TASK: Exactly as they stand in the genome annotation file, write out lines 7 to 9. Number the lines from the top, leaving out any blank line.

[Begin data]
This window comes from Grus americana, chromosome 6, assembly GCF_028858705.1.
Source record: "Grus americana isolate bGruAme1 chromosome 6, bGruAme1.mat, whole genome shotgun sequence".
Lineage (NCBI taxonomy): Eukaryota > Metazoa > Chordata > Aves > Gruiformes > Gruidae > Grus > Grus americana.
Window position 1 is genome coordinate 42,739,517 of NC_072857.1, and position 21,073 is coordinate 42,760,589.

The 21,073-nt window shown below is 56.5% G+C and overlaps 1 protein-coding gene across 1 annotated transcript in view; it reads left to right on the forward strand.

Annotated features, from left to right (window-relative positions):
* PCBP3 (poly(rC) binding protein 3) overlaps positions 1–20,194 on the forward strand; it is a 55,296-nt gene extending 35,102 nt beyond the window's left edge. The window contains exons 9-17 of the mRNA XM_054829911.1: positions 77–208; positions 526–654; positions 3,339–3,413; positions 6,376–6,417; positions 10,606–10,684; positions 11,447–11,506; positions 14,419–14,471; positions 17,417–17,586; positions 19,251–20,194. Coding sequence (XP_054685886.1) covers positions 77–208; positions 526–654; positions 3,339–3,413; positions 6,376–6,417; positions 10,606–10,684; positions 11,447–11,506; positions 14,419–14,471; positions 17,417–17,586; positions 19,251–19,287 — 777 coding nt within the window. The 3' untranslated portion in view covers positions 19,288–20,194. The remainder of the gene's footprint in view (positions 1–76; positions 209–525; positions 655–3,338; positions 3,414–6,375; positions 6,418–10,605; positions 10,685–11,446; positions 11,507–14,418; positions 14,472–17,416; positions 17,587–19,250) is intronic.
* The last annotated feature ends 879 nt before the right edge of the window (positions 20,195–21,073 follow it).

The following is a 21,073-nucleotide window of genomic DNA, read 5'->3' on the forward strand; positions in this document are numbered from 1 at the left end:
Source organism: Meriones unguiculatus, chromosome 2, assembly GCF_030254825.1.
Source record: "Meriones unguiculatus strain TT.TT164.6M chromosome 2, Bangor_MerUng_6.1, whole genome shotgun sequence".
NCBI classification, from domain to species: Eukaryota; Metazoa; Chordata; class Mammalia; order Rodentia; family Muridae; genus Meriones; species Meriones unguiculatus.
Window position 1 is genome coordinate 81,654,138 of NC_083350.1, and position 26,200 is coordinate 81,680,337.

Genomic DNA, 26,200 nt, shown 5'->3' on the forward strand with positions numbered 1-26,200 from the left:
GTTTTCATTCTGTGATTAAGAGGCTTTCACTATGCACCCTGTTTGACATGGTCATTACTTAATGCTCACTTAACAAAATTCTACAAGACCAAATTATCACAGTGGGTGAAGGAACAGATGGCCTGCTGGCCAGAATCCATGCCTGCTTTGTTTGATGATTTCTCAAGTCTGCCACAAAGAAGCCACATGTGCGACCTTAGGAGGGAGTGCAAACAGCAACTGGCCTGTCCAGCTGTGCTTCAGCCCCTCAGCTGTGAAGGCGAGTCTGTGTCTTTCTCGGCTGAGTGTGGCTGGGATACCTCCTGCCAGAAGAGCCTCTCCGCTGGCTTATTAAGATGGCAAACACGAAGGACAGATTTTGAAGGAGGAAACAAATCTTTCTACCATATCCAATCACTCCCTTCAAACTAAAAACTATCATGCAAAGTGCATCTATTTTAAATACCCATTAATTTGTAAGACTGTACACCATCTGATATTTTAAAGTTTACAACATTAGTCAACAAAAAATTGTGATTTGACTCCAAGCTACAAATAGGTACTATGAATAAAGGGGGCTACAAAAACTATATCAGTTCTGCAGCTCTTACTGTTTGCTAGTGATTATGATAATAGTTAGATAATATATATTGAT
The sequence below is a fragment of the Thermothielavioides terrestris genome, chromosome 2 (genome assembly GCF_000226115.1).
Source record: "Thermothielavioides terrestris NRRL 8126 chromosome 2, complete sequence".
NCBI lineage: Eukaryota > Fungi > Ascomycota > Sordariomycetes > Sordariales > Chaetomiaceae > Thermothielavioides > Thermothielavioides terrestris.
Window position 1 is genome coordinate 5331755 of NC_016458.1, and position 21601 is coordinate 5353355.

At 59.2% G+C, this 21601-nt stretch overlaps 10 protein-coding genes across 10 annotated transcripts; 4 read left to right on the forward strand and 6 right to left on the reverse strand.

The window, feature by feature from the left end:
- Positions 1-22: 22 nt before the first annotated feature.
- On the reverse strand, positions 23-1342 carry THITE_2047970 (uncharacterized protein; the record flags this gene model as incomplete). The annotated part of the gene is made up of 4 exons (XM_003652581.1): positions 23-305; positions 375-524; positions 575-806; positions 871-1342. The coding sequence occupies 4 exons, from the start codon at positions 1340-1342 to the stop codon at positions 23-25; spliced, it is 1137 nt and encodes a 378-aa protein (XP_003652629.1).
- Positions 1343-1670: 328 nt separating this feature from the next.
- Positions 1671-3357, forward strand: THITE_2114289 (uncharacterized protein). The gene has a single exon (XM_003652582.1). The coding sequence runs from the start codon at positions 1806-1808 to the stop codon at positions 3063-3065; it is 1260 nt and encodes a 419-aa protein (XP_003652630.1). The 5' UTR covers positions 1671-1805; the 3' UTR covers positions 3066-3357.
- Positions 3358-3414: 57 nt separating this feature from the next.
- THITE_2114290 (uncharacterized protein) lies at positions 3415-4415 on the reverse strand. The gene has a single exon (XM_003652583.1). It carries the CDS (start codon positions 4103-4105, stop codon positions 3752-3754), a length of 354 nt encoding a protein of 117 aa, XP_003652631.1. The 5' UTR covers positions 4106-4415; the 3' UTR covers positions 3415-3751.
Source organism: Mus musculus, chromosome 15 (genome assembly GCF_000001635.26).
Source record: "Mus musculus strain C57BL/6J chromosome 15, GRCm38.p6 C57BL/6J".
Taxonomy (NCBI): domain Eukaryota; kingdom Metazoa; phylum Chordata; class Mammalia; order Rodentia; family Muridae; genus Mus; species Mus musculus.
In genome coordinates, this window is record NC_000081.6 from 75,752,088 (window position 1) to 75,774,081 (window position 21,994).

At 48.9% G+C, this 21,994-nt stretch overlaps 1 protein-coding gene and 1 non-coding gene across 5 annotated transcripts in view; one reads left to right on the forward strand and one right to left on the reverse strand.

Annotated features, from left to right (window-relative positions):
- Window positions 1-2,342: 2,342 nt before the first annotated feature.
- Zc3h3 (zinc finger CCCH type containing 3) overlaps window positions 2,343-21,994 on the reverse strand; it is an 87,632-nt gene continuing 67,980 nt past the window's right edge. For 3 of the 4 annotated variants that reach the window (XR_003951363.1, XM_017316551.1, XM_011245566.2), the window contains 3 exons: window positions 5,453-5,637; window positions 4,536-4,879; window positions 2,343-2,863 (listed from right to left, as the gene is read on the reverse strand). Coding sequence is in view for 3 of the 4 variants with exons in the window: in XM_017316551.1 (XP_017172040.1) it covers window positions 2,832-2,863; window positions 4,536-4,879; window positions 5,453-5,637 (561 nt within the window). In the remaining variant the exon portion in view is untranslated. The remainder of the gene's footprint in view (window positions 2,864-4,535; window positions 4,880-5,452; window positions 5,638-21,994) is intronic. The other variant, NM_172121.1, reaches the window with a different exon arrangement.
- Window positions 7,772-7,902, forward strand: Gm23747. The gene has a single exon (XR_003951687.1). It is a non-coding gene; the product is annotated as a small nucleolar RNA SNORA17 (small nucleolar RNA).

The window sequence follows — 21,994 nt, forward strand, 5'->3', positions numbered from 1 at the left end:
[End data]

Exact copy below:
* PCBP3 (poly(rC) binding protein 3) overlaps positions 1–20,194 on the forward strand; it is a 55,296-nt gene extending 35,102 nt beyond the window's left edge. The window contains exons 9-17 of the mRNA XM_054829911.1: positions 77–208; positions 526–654; positions 3,339–3,413; positions 6,376–6,417; positions 10,606–10,684; positions 11,447–11,506; positions 14,419–14,471; positions 17,417–17,586; positions 19,251–20,194. Coding sequence (XP_054685886.1) covers positions 77–208; positions 526–654; positions 3,339–3,413; positions 6,376–6,417; positions 10,606–10,684; positions 11,447–11,506; positions 14,419–14,471; positions 17,417–17,586; positions 19,251–19,287 — 777 coding nt within the window. The 3' untranslated portion in view covers positions 19,288–20,194. The remainder of the gene's footprint in view (positions 1–76; positions 209–525; positions 655–3,338; positions 3,414–6,375; positions 6,418–10,605; positions 10,685–11,446; positions 11,507–14,418; positions 14,472–17,416; positions 17,587–19,250) is intronic.
* The last annotated feature ends 879 nt before the right edge of the window (positions 20,195–21,073 follow it).

The following is a 21,073-nucleotide window of genomic DNA, read 5'->3' on the forward strand; positions in this document are numbered from 1 at the left end: